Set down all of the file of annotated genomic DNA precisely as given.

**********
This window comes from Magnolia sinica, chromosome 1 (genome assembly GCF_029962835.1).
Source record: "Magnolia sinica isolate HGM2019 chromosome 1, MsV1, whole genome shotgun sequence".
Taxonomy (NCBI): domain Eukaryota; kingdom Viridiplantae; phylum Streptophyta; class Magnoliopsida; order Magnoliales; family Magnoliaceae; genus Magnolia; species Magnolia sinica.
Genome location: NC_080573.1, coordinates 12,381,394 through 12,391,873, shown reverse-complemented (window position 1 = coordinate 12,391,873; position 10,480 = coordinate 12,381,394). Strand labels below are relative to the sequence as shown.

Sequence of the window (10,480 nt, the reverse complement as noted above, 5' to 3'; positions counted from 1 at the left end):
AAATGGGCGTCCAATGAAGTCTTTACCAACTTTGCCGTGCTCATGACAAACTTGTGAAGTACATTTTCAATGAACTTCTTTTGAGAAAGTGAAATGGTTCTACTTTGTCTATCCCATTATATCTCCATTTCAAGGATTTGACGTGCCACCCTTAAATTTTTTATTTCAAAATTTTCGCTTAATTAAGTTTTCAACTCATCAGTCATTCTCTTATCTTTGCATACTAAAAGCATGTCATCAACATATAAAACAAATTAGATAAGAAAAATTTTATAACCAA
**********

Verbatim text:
This window comes from Magnolia sinica, chromosome 1 (genome assembly GCF_029962835.1).
Source record: "Magnolia sinica isolate HGM2019 chromosome 1, MsV1, whole genome shotgun sequence".
Taxonomy (NCBI): domain Eukaryota; kingdom Viridiplantae; phylum Streptophyta; class Magnoliopsida; order Magnoliales; family Magnoliaceae; genus Magnolia; species Magnolia sinica.
Genome location: NC_080573.1, coordinates 12,381,394 through 12,391,873, shown reverse-complemented (window position 1 = coordinate 12,391,873; position 10,480 = coordinate 12,381,394). Strand labels below are relative to the sequence as shown.

Sequence of the window (10,480 nt, the reverse complement as noted above, 5' to 3'; positions counted from 1 at the left end):
AAATGGGCGTCCAATGAAGTCTTTACCAACTTTGCCGTGCTCATGACAAACTTGTGAAGTACATTTTCAATGAACTTCTTTTGAGAAAGTGAAATGGTTCTACTTTGTCTATCCCATTATATCTCCATTTCAAGGATTTGACGTGCCACCCTTAAATTTTTTATTTCAAAATTTTCGCTTAATTAAGTTTTCAACTCATCAGTCATTCTCTTATCTTTGCATACTAAAAGCATGTCATCAACATATAAAACAAATTAGATAAGAAAAATTTTATAACCAA